Sunday, February 3, 2008

James Reasoner

From the Western Writers of America:

Longtime Western writer and WWA member James Reasoner and wife Livia lost their house and studio, and all their belongings, in a fire earlier this week. They're OK, as are their dogs and children, but got out with only their clothes they were wearing. Books, pulps, comics, everything else, gone.

"This is totallyoverwhelming," James says. To help the family, Western Writers of America and Kensington Books have agreed to make sizable contributions and ask anyone who would also like to contribute to send cash donations to the WWA Executive Director's office in Albuquerque, N.M.

Make the check out to Western Writers of America and put in the memo that the money is for the James Reasoner Emergency Fund. Checks should be mailed to:

MSC06 3770
1 University of New Mexico
Albuquerque, NM 87131-0001

Since James and Livia also lost their sizable library, donations are also being sought to help restock their bookcases whenever they have a new home. Kim Lionetti, Livia's agent at BookEnds, has generously agreed to accept any BOOK donations and keep them until the Reasoners have a place to put them. Books should be sent to:

Kim Lionetti
BookEnds Inc.
136 Long Hill Road
Gillette, NJ 07933

Our thoughts and prayers are with James, Livia and family during this tryingtime. Thanks for your help.

Johnny D. Boggs
WWA Vice President

Sunday, January 27, 2008

Saddlebums Interview: John D. Nesbitt

John D. Nesbitt has published fourteen novels, six short-story collections, and an impressive number of literary articles, book reviews, and poetry. He lives in Wyoming where he teaches both English and Spanish at Eastern Wyoming College, and he not only writes about the West, but he lives it and seemingly loves it.

His work is known for its strong sense of place, complex and believable characterization, and a prose that Roundup Magazine calls “elegantly spare.” His latest novel, Death at Dark Water, is scheduled for release in February 2008 from Leisure.

First, I want to thank you for taking the time to answer a few questions John.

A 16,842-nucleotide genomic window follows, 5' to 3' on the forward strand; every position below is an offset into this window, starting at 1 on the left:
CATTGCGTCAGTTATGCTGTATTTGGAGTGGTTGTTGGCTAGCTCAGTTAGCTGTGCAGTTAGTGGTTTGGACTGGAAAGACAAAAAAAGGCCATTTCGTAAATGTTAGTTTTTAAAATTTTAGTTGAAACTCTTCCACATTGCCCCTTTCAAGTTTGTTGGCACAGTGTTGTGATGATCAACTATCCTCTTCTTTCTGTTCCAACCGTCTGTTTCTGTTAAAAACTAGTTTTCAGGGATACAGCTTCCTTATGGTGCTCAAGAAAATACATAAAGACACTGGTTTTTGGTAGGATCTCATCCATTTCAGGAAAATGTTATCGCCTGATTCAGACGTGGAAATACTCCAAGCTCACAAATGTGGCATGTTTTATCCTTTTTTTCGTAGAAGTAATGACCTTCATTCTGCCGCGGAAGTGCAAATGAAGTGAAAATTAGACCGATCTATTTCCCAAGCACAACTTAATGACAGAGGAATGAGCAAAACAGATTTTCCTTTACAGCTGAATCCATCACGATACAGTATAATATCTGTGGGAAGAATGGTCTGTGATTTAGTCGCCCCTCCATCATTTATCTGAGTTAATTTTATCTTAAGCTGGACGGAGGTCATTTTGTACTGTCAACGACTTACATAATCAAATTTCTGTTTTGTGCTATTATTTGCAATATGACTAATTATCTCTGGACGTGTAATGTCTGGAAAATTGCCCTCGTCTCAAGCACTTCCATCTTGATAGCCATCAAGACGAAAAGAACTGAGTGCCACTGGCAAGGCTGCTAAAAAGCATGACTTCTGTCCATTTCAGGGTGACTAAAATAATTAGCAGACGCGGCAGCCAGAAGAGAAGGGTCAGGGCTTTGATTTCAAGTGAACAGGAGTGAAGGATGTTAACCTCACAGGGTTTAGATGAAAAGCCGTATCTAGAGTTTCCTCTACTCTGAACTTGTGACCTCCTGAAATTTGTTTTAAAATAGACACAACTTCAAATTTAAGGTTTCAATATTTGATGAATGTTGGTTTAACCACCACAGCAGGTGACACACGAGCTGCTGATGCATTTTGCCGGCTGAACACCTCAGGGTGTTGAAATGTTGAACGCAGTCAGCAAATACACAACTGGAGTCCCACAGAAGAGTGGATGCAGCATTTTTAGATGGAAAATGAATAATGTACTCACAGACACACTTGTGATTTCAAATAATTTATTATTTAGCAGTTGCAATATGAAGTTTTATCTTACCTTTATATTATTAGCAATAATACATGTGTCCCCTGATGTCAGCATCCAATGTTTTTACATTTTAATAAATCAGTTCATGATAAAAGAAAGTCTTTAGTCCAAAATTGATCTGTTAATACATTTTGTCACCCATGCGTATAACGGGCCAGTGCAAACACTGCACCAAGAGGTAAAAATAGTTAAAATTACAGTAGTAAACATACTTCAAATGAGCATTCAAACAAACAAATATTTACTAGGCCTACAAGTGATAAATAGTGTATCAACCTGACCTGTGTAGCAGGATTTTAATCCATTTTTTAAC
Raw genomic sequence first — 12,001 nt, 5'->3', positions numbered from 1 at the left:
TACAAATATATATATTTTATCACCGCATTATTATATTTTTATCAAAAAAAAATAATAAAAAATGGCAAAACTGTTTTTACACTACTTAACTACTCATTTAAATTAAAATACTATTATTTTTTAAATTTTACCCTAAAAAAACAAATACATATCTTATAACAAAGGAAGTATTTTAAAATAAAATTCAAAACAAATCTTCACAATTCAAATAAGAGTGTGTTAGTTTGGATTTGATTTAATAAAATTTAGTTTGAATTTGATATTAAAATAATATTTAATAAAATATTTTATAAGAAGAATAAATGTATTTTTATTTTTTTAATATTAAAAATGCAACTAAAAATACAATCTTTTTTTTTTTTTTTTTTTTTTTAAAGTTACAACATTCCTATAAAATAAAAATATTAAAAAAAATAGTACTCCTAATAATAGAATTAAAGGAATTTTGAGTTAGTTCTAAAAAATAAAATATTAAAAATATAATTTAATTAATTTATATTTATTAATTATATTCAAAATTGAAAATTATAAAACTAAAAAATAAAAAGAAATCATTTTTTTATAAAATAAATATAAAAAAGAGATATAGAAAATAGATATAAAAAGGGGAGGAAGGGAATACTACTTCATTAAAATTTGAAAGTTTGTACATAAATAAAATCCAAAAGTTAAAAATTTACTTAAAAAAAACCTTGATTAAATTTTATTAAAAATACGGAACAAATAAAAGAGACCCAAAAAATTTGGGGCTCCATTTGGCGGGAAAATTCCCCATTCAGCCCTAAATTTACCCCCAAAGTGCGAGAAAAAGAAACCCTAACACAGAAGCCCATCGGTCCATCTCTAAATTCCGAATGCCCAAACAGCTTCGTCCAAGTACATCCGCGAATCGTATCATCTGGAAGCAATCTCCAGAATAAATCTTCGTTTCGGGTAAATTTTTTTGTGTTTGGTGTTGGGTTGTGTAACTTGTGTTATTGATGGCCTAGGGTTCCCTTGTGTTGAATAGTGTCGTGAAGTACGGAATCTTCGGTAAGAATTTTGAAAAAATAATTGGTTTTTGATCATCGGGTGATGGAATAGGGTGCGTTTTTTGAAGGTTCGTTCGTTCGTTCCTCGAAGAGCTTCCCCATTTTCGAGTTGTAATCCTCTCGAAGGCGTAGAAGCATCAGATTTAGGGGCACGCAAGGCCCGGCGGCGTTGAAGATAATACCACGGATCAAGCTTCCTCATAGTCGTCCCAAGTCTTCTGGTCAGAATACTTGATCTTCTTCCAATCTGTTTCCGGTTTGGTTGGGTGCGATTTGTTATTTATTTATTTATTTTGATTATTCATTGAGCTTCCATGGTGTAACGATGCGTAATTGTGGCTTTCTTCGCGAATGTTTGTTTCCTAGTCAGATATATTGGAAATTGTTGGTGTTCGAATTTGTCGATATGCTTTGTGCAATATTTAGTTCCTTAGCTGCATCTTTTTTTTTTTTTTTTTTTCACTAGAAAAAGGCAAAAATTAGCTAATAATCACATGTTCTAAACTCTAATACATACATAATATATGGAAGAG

Thank you for the opportunity.

I want to talk a little about your publishing history, what was the first novel you published? Was it a long time coming, or did you hit print pretty quickly once you decided to write it?

My first novel was One-Eyed Cowboy Wild, in 1994 with Walker and Company, one of the last New York publishers to do hardcover westerns. I had written short stories for quite a while and had been getting them published for over fifteen years, but it took me quite a while to get it together to do a book-length piece of fiction. The first novel I wrote was something different; this one was the second. I had a good inspiration for the story idea, and I wrote the first draft without a great deal of angst and struggle. Once I had it ready to go, I went through quite a few dead ends (more than a year) until the editor at Walker gave me the break I needed. Her name is Jackie Johnson, a wonderful person and a great old-style editor, and she will always have a special place in my heart.

When did you decide you wanted to be a writer?

I wrote creative stuff all the way through school, but it was probably in my first or second year of college that I became conscious of wanting to do it as something more than a hobby. By the time I was in my third or fourth year of college, I knew I wanted to write and be published.

I am proud of all my work, but there are a few books that I think of as being high points for me, in that I felt I carried things off about as well as I could hope to do.

Is there a book, or a few books, that you have written and are particularly proud of?

I am proud of all my work, but there are a few books that I think of as being high points for me, in that I felt I carried things off about as well as I could hope to do. My first western, One-Eyed Cowboy Wild, was good for a debut novel. After that, the ones I think of as high points are Coyote Trail, For the Norden Boys, Black Hat Butte, and Lonesome Range. Another book I am proud of, though it’s not a western novel, is my basic writing textbook, Blue Book of Basic Writing. It’s now in its sixth edition, and although it doesn’t have much public, it has been an ongoing work of great value to me and a source of pride.

Most writers are voracious readers, and I’m wondering what you read for pleasure?

For pleasure, I read westerns, mysteries, and standard British and American authors. I also read books by friends who are authors.

My father was a cattleman and farmer who went broke when I was very young. He had a black Stetson that fit me when I was ten or twelve, and between my family background and my schooling, I grew up with the sense that I was a western person

Now I want to turn to the western genre specifically. What first led you to the genre?